Taylor Swift may have tapped into marketing genius after teasing celebrity cameo after cameo via Instagram for her “Bad Blood” music video. The marketing strategy, which meticulously unraveled over weeks through social media, unveiled Sin City/Kill Bill-inspired movie posters of singers (Ellie Goulding, Hayley Williams of Paramore and Selena Gomez), actresses (Jessica Alba, Ellen Pompeo and Mariska Hargitay) and world-class models (Cindy Crawford, Cara Delevigne and Swift’s BFF, Karlie Kloss). All of whom would play characters in Swift’s music video.
The marketing campaign created a frenzy and reached a crescendo as the “Bad Blood” music video premiered at the top of the 2015 Billboard Music Awards. Swift even had the presence of mind to breathe new life into the 1989 hit with two verses from Kendrick Lamar, one of hip-hop hottest MCs. Swift dominated the awards show with eight wins and was the talk of the night. Did T. Swift’s stellar marketing efforts of “Bad Blood” lead to her conquering the awards show and catapult her to the number one spot in the music industry yet again?
Although methodical marketing campaigns for new albums is the customary approach in the music industry, there have been artists who have done little to no marketing whatsoever singing or rapping their way to critical acclaim. Beyoncé’s self-titled album Beyoncé was bereft of a marketing campaign. Out of the blue, Beyoncé released one Instagram video post that said, “Surprise!” Immediately, the album released exclusively on iTunes without warning and pleasantly shocked fans in the process. Twitter nearly exploded with 1.2 million tweets and re-tweets within a 12 hour span to spread the news of Beyoncé’s new album. In three days, Beyoncé sold 828,773 copies worldwide, setting the records for the largest single week in the history of the U.S. iTunes Store and fastest-selling iTunes’ album worldwide. Is T. Swift’s over-saturation of “Bad Blood” from a marketing perspective more effective than Beyoncé’s element of surprise, non-marketing strategy?
Kanye West—doesn’t seem right to have a Taylor Swift article without mentioning him—deployed an avant-garde marketing technique for his Yeezus album. On May 24, 2013, thousands of bystanders in 12 different cities across the country witnessed Kanye’s face projected onto landmark buildings, museums, buildings on college campuses and deserted penitentiaries. The projections debuted Kanye’s new song “New Slaves.” Despite the extreme creativity, the guerrilla marketing failed; city authorities shut down the projections, because major cities do not welcome unannounced gatherings.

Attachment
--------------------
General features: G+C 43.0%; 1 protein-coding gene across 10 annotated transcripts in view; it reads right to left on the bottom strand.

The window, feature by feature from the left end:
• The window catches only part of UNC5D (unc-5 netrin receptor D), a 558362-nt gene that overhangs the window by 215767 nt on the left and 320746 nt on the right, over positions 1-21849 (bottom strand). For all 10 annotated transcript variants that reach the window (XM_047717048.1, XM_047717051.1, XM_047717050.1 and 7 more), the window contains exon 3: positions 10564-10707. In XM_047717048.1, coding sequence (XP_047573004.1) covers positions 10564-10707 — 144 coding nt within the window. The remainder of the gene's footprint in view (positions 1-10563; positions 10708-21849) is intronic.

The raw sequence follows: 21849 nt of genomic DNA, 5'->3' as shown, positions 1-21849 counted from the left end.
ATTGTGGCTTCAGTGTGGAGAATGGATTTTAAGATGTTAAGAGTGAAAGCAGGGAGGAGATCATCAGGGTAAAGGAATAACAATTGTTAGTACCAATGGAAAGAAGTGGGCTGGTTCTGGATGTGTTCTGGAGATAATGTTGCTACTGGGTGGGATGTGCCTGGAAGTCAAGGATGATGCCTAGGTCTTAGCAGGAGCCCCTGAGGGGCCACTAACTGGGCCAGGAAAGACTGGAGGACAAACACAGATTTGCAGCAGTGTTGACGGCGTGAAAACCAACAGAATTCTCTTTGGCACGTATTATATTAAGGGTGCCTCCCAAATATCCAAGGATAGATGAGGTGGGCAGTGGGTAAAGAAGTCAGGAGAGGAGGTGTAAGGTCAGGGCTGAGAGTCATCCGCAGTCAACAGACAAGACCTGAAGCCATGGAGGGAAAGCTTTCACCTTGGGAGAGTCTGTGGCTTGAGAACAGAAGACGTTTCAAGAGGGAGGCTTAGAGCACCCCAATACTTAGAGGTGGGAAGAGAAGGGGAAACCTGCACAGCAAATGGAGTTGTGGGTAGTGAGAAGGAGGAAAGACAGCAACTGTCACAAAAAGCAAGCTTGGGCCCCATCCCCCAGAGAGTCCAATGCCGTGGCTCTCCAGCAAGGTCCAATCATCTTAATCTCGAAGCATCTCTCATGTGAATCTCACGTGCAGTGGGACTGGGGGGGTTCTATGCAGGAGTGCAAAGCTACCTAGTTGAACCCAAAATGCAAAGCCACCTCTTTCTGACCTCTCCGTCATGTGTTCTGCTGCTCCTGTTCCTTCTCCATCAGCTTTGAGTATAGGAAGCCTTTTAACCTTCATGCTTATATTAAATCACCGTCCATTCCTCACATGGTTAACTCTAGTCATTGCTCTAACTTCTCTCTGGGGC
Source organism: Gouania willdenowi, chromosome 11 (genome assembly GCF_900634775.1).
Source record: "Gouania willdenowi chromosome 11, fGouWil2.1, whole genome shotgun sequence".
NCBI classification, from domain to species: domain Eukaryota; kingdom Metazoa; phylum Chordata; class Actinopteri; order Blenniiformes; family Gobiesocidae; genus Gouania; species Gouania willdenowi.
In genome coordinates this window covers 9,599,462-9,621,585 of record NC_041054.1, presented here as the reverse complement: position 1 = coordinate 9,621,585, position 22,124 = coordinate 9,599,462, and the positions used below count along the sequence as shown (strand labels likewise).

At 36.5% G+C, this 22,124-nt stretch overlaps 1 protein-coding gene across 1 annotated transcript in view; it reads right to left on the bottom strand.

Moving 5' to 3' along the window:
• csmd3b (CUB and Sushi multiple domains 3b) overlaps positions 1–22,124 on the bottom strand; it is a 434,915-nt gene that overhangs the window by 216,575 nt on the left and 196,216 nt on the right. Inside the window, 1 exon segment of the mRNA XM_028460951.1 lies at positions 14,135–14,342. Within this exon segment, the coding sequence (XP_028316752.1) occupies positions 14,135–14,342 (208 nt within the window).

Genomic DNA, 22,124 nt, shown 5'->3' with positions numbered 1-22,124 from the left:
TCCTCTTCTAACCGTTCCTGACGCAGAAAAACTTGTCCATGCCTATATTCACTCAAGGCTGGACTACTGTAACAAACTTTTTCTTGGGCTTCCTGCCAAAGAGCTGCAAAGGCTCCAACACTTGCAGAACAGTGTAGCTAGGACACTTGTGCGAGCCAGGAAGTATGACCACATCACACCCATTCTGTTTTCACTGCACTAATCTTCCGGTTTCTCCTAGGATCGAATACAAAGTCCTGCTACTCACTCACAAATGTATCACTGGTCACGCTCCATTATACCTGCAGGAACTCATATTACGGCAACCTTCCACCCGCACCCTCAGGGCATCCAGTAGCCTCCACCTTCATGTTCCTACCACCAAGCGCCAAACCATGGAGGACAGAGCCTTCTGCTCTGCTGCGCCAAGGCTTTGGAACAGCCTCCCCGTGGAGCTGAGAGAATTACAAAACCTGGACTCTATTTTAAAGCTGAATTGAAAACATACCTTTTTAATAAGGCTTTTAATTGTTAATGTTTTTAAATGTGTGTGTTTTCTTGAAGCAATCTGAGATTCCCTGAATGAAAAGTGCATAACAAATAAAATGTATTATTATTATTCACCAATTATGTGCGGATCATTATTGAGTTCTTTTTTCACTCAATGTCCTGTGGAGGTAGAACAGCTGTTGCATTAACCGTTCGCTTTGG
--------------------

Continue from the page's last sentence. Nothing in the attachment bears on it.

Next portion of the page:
Moreover, Brian Epstein, the Rock and Roll Hall of Famer who famously managed the Beatles, may be the best marketer in music industry history. He teased the arrival of the Beatles to America for months. He didn’t market the music. Epstein marketed them individually as people, a brand, through fashion—early 1960s mod suits—hair, radio, television, humor, toys, etc. If the music industry has taught us anything from a marketing perspective, differentiating yourself from your competitors and maintaining a constant voice in the market is paramount.
Taylor’s and Beyoncé’s marketing strategies reside on opposite end of the spectrum, yet they have one thing in common—creativity. Due to their vast social media reach, both artists can put little to no thought or effort into marketing “Bad Blood” and Beyoncé, and people will offer their undivided attention and present their hard earned dollars to purchase. Unless you have 53 million Facebook followers, 14 million Twitter followers, 8 million Instagram followers and your name is Beyoncé, word of mouth marketing is not your best option. Swift’s marketing strategy is the victor. It takes strategy, time and creativity to influence or compel people to care about your product and brand. Finding the right digital marketing agency with the creative skill set to promote your brand and disseminate your message to the right audience, at the right time, is the best course of action.